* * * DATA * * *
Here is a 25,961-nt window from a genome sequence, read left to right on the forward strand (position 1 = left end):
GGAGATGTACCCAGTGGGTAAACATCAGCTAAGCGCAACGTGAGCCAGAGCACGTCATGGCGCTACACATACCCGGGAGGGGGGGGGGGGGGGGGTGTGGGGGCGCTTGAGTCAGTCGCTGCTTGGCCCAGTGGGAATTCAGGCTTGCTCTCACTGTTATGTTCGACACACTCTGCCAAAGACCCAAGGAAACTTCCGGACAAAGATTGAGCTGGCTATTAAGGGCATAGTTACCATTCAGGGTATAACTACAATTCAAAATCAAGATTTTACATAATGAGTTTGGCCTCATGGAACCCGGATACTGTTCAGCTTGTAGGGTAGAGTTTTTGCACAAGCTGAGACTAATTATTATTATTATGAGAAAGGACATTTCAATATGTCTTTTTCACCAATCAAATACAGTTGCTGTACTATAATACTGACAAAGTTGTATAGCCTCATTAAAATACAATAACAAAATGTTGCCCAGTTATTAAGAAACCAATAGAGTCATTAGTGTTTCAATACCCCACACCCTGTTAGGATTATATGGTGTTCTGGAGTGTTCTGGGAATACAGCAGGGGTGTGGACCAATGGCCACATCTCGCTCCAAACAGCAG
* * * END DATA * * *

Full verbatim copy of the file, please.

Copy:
Here is a 25,961-nt window from a genome sequence, read left to right on the forward strand (position 1 = left end):
GGAGATGTACCCAGTGGGTAAACATCAGCTAAGCGCAACGTGAGCCAGAGCACGTCATGGCGCTACACATACCCGGGAGGGGGGGGGGGGGGGGGTGTGGGGGCGCTTGAGTCAGTCGCTGCTTGGCCCAGTGGGAATTCAGGCTTGCTCTCACTGTTATGTTCGACACACTCTGCCAAAGACCCAAGGAAACTTCCGGACAAAGATTGAGCTGGCTATTAAGGGCATAGTTACCATTCAGGGTATAACTACAATTCAAAATCAAGATTTTACATAATGAGTTTGGCCTCATGGAACCCGGATACTGTTCAGCTTGTAGGGTAGAGTTTTTGCACAAGCTGAGACTAATTATTATTATTATGAGAAAGGACATTTCAATATGTCTTTTTCACCAATCAAATACAGTTGCTGTACTATAATACTGACAAAGTTGTATAGCCTCATTAAAATACAATAACAAAATGTTGCCCAGTTATTAAGAAACCAATAGAGTCATTAGTGTTTCAATACCCCACACCCTGTTAGGATTATATGGTGTTCTGGAGTGTTCTGGGAATACAGCAGGGGTGTGGACCAATGGCCACATCTCGCTCCAAACAGCAG